When a Man Loves an Oinker

Neil LaBute's Fat Pig is a pointless provocation

But Fat Pigwould like you to believe that such folks are everywhere — that this is the norm, not some aberration. It's extremely easy to like this play, because virtually everybody watching it will find themselves on the side of righteousness; you'd have to dig through a lot of refuse before you found somebody who resembles Fat Pig's conformity-obsessed straw-man.

Moreland and Ballard: Like, what's wrong with this picture? Absolutely nothing.
George Schiavone
Moreland and Ballard: Like, what's wrong with this picture? Absolutely nothing.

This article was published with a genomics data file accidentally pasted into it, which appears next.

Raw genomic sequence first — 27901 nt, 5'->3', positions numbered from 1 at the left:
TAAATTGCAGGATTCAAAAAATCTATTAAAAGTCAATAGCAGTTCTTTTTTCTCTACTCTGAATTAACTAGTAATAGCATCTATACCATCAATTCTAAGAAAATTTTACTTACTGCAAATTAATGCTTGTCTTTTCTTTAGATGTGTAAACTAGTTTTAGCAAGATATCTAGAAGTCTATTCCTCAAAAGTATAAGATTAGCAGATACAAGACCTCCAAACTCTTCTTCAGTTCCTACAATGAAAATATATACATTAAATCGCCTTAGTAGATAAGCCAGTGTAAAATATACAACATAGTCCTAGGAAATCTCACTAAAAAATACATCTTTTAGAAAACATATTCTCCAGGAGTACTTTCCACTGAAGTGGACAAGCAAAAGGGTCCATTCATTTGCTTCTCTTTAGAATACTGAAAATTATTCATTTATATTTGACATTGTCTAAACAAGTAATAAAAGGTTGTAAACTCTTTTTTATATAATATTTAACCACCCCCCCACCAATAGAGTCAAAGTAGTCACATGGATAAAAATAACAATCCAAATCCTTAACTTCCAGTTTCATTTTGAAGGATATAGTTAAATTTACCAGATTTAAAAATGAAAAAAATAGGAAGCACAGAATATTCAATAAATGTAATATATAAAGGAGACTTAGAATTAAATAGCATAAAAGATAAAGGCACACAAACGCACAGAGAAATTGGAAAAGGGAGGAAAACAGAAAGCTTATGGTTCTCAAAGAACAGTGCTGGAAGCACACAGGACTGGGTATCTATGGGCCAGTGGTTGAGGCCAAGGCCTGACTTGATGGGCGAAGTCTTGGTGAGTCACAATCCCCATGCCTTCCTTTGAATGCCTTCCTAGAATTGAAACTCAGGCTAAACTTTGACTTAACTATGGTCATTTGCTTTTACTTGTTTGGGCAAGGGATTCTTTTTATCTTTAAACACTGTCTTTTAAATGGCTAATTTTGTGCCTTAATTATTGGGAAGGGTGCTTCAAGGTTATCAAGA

Margot Moreland's Helen is beautiful, endlessly sympathetic, funny, vulnerable — all kinds of good things. Maybe she's fat, but she's certainly no pig — not like the other three characters, who are pigs from snouts to squiggly tails. If LaBute's script had called for Helen to be ugly or stupid or even helplessly antisocial, then we'd have something to get hot and bothered about. Then Helen wouldn't be so sympathetic, and we'd be able to see some of ourselves in Tom's shame, Carter's callousness, or Jeannie's vitriol. As it is, Helen is merely large, and we are allowed to feel noble for loving her. Which is to say, although none of us is innocent, LaBute is willing to let us leave the theater feeling like we are.

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